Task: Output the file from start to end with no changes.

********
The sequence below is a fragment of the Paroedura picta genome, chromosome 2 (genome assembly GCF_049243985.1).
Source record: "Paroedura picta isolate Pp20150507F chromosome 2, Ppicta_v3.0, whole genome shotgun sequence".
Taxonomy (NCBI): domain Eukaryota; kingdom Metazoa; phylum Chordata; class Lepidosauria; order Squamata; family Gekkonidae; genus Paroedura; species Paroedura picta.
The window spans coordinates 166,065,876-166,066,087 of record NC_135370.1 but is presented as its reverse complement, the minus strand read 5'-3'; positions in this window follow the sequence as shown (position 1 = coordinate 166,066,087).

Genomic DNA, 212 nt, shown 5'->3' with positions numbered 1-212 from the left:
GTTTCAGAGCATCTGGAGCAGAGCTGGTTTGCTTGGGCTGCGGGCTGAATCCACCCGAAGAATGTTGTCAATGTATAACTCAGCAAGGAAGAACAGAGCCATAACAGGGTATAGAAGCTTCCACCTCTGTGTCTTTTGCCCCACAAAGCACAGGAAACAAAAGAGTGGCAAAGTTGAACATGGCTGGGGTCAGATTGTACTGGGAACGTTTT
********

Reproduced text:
The sequence below is a fragment of the Paroedura picta genome, chromosome 2 (genome assembly GCF_049243985.1).
Source record: "Paroedura picta isolate Pp20150507F chromosome 2, Ppicta_v3.0, whole genome shotgun sequence".
Taxonomy (NCBI): domain Eukaryota; kingdom Metazoa; phylum Chordata; class Lepidosauria; order Squamata; family Gekkonidae; genus Paroedura; species Paroedura picta.
The window spans coordinates 166,065,876-166,066,087 of record NC_135370.1 but is presented as its reverse complement, the minus strand read 5'-3'; positions in this window follow the sequence as shown (position 1 = coordinate 166,066,087).

Genomic DNA, 212 nt, shown 5'->3' with positions numbered 1-212 from the left:
GTTTCAGAGCATCTGGAGCAGAGCTGGTTTGCTTGGGCTGCGGGCTGAATCCACCCGAAGAATGTTGTCAATGTATAACTCAGCAAGGAAGAACAGAGCCATAACAGGGTATAGAAGCTTCCACCTCTGTGTCTTTTGCCCCACAAAGCACAGGAAACAAAAGAGTGGCAAAGTTGAACATGGCTGGGGTCAGATTGTACTGGGAACGTTTT